Surviving a social media attack. It seems trite to say, like it means just getting through it, but social media attacks can quickly lead to mental health problems, suicidal thoughts, and a feeling of hopelessness. Every child who has been in school for more than a year has received education regarding cyber-bullying. By middle school, they’re all well-versed on empathy and digital citizenship. Very few adults have this level of education and awareness drilled into them, and we see the lack of care in action happen daily.
When you see a business or person attacked on social media, it’s easy to join in the frenzy. We all need to be better.
Remember a few things:
- It’s rare that someone tells the whole story. Very rare.
- We are all flawed beings. It’s the nature of being human. Would you want to be the target of an attack?
- Moving a post you didn’t make, to a review site, or a local group, is just a dick move. Don’t be a drama llama.
- If you see someone being attacked, don’t jump in. It just creates problems for yourself. People who are willing to attack one person, will not hesitate to attack you too. Because we tend to travel in social groups who hold the same values as us, a person who is willing to wage a social media attack likely has friends ready and willing to fuel the fire.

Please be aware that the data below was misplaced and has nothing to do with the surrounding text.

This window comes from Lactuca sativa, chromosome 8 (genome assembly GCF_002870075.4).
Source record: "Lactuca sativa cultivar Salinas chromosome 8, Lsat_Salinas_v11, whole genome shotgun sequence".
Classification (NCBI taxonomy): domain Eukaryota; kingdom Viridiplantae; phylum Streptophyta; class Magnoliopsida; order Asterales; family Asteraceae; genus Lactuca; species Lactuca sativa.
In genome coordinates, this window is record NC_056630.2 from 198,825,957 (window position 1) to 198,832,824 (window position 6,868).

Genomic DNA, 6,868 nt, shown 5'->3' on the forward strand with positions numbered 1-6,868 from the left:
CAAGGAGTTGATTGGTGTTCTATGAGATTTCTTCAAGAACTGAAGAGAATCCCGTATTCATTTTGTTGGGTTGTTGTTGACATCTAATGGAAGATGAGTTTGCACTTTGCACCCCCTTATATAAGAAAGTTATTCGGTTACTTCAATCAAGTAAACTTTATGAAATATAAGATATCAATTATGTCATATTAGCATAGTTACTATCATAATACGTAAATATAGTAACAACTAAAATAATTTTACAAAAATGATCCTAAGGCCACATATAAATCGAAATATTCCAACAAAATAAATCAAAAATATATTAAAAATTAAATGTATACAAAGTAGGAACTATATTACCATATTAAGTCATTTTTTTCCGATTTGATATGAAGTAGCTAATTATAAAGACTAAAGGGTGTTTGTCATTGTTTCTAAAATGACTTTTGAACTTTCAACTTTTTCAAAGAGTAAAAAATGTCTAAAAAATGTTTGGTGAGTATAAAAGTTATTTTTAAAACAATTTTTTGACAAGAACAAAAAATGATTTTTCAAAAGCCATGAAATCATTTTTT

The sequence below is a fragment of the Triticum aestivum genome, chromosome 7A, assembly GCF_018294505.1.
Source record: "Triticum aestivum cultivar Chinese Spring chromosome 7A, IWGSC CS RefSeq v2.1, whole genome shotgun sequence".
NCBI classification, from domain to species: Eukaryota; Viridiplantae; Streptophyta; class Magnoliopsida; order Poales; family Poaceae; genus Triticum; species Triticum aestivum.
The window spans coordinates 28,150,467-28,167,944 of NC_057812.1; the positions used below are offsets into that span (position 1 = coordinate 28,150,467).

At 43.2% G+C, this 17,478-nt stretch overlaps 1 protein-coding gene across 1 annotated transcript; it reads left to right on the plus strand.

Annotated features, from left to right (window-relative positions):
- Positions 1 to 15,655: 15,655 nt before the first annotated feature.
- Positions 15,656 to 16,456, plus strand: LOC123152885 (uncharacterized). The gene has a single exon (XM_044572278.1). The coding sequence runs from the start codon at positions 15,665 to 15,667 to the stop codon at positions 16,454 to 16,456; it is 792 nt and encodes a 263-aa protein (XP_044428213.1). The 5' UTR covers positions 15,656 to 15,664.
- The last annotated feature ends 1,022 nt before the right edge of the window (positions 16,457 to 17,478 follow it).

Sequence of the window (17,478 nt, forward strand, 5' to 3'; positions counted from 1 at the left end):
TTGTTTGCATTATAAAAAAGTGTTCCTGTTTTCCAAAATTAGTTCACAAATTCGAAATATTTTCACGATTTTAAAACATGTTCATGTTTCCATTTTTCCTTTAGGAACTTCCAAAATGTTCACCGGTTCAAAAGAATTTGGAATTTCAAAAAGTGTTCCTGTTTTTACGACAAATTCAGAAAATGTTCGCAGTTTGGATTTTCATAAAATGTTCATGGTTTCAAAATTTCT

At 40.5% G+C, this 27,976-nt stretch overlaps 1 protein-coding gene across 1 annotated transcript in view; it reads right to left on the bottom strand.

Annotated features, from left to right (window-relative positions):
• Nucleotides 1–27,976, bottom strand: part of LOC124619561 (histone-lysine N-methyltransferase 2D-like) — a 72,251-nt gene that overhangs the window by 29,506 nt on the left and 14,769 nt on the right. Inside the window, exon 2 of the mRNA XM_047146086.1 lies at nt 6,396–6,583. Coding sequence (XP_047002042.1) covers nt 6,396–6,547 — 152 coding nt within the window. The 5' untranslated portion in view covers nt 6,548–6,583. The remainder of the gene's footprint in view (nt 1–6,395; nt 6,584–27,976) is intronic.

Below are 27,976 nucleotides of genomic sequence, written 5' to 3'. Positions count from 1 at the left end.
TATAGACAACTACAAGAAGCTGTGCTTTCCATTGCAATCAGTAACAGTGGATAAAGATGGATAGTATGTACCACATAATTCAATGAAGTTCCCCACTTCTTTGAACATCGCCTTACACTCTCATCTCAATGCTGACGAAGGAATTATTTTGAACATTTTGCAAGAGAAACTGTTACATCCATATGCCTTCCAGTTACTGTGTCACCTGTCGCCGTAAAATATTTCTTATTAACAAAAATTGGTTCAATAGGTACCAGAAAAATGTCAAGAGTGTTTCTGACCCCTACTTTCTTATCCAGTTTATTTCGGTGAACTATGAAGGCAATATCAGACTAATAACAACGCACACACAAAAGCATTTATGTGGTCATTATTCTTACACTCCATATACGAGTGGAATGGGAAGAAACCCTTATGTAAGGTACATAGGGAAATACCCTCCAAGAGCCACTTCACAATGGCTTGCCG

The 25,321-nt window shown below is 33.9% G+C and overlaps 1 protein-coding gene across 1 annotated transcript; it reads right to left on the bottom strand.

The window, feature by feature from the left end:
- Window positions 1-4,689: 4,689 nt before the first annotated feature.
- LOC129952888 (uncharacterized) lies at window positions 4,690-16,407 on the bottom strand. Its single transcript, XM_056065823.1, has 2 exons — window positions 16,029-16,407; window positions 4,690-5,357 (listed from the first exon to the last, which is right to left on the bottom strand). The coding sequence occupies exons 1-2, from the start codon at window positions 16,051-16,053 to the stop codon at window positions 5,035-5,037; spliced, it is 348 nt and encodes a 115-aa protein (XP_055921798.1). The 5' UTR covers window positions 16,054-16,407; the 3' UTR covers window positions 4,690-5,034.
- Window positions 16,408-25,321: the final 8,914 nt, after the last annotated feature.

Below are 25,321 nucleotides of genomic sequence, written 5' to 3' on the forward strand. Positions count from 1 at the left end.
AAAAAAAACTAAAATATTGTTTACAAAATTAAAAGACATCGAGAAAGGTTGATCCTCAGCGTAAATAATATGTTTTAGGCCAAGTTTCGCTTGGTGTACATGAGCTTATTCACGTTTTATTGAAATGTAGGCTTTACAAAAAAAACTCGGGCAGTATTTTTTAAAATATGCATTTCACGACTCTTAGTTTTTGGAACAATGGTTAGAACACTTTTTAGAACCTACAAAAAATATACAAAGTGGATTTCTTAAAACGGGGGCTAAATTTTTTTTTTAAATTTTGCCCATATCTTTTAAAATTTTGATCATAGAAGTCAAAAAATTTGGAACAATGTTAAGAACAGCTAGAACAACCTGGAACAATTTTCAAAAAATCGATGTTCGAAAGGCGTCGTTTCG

- Send a private message to the person being attacked. Or better yet, book business or coffee with them and help them move forward.
- Be willing to apologize.
If you’re the target of an attack:
- Own your mistake if necessary, but don’t stay there.
- If it’s your business, consider taking other steps.
- You’ll be okay. It doesn’t feel like it. But it WILL be okay.
- Stay high when they go low.
- Don’t watch.
- Don’t engage.
- Reach out to friends and loved ones.
If you notice:
- Trouble concentrating, remembering details, and making decisions
- Feelings of guilt, worthlessness, and helplessness
- Pessimism and hopelessness
- Insomnia, early-morning wakefulness, or sleeping too much
- Loss of interest in things once pleasurable, including sex
- Overeating, or appetite loss
- Aches, pains, headaches, or cramps that won’t go away
- Digestive problems that don’t get better, even with treatment
- Persistent sad, anxious, or “empty” feelings
- Suicidal thoughts or attempts Source: https://www.webmd.com/depression/guide/detecting-depression#1